15th Century Two Hander

The two handed sword, as we discussed in our last blog post, had a couple of different forms. The Arms & Armor 15th Century Two Hander is in a group of two handed swords that were seen in northern Europe, primarily in the British Isles and the German countries. This style is denoted with long broad blades and shorter cross guards. The hilt is not as long as later two handed styles and in the family of these swords is most often a form of the fish tail or scent stopper style pommel, being narrow at the base and flaring out in width as it rises.

This hilt family is of the same form as some of the Castillon finds from the river Dordogne in France. This group of swords may well have been English in origin and is thought to be associated with the battle fought near by in 1453. The last battle of the Hundreds Year War

Our sword is based on one in the Wallace Collection, London. This original has been noted for having a cord bound grip. This is probably a mid 19th century restoration and not indicative of a style of grip finish in period. The piece at the wallace is covered in years of shellac and has acquired an almost coated appearance which some have mistaken to be string bound and covered in leather.

Arms & Armour 15th Century Two Hander

15th Century Two Hander

This massive sword is an elegant example of the early two handed sword. Its proportions are only minimally altered for its size but in most respects it it still proportioned as other swords of the period. This mid 15th C style was the sword of the day being taken to a larger size and used as a Greate Sword for combat on foot.


Review of 15th C Two Hander, apologies for the audio, forgot to pull a curtain to dampen the echo.

There are four other closely related swords to this piece in form. One is in the Museum of London and was found in the Thames. The other two, one in the Royal Armouries, Leeds, are associated with the Dordogne find mentioned above. They form the base of a group of two handed swords that Ewart Oakeshott suggested may well be an english form of two hander. This group is explored in an article by Neil Melville in the Park Lane Arms Fair vol 18 and his book The Two Handed Sword, its History Design and Use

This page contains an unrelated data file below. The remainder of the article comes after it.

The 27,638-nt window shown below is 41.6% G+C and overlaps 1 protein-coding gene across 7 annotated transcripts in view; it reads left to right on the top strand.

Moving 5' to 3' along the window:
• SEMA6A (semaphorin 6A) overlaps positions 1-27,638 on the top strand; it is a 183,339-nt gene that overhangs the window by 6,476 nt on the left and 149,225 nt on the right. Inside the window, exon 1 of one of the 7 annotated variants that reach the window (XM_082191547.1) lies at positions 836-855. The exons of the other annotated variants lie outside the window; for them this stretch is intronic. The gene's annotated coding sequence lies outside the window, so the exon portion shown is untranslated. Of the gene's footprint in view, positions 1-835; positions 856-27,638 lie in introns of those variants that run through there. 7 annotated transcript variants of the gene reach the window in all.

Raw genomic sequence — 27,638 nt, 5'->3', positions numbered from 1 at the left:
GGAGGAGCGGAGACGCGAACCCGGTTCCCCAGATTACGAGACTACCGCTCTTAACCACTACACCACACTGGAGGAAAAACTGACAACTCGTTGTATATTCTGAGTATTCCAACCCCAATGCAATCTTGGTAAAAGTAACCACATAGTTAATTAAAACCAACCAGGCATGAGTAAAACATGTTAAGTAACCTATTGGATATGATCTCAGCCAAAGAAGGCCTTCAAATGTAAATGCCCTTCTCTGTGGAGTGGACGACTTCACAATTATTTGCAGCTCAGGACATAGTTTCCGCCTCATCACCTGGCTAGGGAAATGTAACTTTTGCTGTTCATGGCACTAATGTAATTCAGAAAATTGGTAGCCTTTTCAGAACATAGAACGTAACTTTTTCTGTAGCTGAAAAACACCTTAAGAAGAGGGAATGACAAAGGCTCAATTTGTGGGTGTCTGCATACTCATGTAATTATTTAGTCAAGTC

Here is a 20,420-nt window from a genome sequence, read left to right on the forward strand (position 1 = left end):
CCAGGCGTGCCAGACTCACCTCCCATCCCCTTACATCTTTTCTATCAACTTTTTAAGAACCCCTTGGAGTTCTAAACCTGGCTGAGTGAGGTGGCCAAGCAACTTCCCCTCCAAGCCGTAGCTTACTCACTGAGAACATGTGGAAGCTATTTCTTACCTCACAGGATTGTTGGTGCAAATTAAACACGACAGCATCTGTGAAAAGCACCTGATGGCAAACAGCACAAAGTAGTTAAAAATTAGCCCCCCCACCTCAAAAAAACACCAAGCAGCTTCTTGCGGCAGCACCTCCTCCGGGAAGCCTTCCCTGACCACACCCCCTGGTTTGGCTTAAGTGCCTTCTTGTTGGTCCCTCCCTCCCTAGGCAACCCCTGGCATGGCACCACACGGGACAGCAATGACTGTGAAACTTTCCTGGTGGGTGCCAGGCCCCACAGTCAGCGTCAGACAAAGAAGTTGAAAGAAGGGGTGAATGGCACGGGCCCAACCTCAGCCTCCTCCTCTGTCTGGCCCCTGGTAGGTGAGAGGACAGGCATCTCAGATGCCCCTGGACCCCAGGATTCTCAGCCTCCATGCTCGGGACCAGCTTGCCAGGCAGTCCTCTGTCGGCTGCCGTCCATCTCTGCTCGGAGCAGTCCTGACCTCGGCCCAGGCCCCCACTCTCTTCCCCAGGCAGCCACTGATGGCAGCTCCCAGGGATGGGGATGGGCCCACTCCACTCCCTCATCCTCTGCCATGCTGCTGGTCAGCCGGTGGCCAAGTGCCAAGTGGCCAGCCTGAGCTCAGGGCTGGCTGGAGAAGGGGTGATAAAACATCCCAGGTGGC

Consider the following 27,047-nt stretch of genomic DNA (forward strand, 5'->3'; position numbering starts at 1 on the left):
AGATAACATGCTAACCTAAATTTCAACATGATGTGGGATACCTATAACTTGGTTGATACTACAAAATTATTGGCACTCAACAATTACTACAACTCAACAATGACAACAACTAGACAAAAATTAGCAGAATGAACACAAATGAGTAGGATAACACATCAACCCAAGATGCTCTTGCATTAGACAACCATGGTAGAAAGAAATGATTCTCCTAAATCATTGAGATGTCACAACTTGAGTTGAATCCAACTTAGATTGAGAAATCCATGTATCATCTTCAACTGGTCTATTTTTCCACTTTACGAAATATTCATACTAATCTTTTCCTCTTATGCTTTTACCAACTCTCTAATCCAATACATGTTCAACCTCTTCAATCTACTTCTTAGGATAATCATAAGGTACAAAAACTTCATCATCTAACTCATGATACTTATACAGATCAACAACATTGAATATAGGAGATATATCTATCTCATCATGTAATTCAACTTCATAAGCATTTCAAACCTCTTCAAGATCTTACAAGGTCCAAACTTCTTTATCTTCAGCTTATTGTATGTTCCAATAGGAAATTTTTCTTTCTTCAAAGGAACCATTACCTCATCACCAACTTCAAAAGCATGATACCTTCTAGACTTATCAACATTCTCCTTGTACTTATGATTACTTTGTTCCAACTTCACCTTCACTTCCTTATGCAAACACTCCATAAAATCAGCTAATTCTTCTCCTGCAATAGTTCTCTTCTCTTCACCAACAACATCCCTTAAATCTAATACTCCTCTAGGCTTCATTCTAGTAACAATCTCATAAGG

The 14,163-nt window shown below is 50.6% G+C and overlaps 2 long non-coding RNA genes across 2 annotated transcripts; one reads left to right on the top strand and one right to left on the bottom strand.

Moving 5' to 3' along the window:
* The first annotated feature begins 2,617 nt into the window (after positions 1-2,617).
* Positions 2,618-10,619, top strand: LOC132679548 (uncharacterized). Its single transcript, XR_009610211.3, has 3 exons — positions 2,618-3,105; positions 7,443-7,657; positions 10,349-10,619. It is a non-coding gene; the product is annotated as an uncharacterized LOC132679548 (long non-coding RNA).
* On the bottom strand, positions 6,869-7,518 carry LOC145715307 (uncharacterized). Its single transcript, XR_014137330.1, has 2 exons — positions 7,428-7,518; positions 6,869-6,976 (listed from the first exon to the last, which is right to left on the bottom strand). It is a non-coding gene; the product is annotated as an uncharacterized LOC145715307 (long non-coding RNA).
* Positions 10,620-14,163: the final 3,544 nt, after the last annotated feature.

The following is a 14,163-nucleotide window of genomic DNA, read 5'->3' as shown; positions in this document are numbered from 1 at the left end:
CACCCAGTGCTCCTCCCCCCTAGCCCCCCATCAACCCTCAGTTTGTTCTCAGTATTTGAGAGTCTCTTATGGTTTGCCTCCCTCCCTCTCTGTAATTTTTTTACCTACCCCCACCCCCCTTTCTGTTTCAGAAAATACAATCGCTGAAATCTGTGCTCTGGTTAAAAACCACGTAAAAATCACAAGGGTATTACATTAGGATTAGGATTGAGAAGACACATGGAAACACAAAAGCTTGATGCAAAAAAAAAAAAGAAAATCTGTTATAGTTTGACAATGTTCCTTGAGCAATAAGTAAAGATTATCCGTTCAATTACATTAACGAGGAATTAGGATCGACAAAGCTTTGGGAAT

Portrait of Willem I mid 14th C

Mid 15th Century depiction of Two Handed Sword in the hand of

Willem I Count of Holland

These swords would be a challenge to use for the uninitiated, but a mid 15th century warrior trained in their use could well have been described as Henry VIII was with such a sword in hand "...the kynge behaved hymself so wel, and delivered himselfe so valiauntly by his hardy prowes and greate strength, that the prayse and laude was geven to his grace..." a formidable weapon indeed.

Further Research

Park Lane Arms Fair vol  18

The Two Handed Sword, its History Design and Use

A River Find of 15th Century Swords by Ewart Oakeshott, Blankwaffen, Armes blanches, Armi bianche, Edged Weapons pub. Th Gut & Co 1982


divider swords

Nathan Clough, Ph.D. is Vice President of Arms and Armor and a member of the governing board of The Oakeshott Institute. He is a historical martial artist and a former university professor of cultural geography.  He has given presentations on historical arms at events including Longpoint and Combatcon, and presented scholarly papers at, among others, The International Congress on Medieval Studies.

Craig Johnson is the Production Manager of Arms and Armor and Secretary of The Oakeshott Institute. He has taught and published on the history of arms, armor and western martial arts for over 30 years. He has lectured at several schools and Universities, WMAW, HEMAC, 4W, and ICMS at Kalamazoo. His experiences include iron smelting, jousting, theatrical combat instruction and choreography, historical research, European martial arts and crafting weapons and armor since 1985.

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